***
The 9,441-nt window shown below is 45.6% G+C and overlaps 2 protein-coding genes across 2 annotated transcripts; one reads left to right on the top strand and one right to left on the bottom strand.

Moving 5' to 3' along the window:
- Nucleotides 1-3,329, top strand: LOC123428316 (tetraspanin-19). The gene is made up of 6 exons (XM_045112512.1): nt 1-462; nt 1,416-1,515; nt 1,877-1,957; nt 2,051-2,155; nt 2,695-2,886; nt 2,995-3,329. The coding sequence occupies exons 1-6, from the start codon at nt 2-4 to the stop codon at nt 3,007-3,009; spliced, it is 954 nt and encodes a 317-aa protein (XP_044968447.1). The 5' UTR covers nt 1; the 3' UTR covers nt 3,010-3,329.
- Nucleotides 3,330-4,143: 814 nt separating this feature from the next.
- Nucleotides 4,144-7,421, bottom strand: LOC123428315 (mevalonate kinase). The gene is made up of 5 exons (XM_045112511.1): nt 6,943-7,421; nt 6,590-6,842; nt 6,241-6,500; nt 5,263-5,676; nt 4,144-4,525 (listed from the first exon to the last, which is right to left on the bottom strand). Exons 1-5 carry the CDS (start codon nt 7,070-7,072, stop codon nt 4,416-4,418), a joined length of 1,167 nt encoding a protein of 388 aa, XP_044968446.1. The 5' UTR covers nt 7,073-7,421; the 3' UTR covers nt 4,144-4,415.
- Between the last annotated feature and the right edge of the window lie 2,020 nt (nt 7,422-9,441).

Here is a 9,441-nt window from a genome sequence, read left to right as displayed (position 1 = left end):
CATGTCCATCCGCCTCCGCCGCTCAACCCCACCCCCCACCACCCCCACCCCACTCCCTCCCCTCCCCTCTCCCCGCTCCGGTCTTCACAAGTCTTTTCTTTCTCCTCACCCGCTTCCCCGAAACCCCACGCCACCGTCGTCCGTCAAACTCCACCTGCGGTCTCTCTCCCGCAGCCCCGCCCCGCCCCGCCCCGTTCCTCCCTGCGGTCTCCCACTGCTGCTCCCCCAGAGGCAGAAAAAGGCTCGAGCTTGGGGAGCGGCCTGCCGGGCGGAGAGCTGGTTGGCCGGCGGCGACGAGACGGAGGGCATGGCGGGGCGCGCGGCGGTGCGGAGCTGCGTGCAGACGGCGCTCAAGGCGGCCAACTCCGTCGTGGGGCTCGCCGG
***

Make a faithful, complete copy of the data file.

The 9,441-nt window shown below is 45.6% G+C and overlaps 2 protein-coding genes across 2 annotated transcripts; one reads left to right on the top strand and one right to left on the bottom strand.

Moving 5' to 3' along the window:
- Nucleotides 1-3,329, top strand: LOC123428316 (tetraspanin-19). The gene is made up of 6 exons (XM_045112512.1): nt 1-462; nt 1,416-1,515; nt 1,877-1,957; nt 2,051-2,155; nt 2,695-2,886; nt 2,995-3,329. The coding sequence occupies exons 1-6, from the start codon at nt 2-4 to the stop codon at nt 3,007-3,009; spliced, it is 954 nt and encodes a 317-aa protein (XP_044968447.1). The 5' UTR covers nt 1; the 3' UTR covers nt 3,010-3,329.
- Nucleotides 3,330-4,143: 814 nt separating this feature from the next.
- Nucleotides 4,144-7,421, bottom strand: LOC123428315 (mevalonate kinase). The gene is made up of 5 exons (XM_045112511.1): nt 6,943-7,421; nt 6,590-6,842; nt 6,241-6,500; nt 5,263-5,676; nt 4,144-4,525 (listed from the first exon to the last, which is right to left on the bottom strand). Exons 1-5 carry the CDS (start codon nt 7,070-7,072, stop codon nt 4,416-4,418), a joined length of 1,167 nt encoding a protein of 388 aa, XP_044968446.1. The 5' UTR covers nt 7,073-7,421; the 3' UTR covers nt 4,144-4,415.
- Between the last annotated feature and the right edge of the window lie 2,020 nt (nt 7,422-9,441).

Here is a 9,441-nt window from a genome sequence, read left to right as displayed (position 1 = left end):
CATGTCCATCCGCCTCCGCCGCTCAACCCCACCCCCCACCACCCCCACCCCACTCCCTCCCCTCCCCTCTCCCCGCTCCGGTCTTCACAAGTCTTTTCTTTCTCCTCACCCGCTTCCCCGAAACCCCACGCCACCGTCGTCCGTCAAACTCCACCTGCGGTCTCTCTCCCGCAGCCCCGCCCCGCCCCGCCCCGTTCCTCCCTGCGGTCTCCCACTGCTGCTCCCCCAGAGGCAGAAAAAGGCTCGAGCTTGGGGAGCGGCCTGCCGGGCGGAGAGCTGGTTGGCCGGCGGCGACGAGACGGAGGGCATGGCGGGGCGCGCGGCGGTGCGGAGCTGCGTGCAGACGGCGCTCAAGGCGGCCAACTCCGTCGTGGGGCTCGCCGG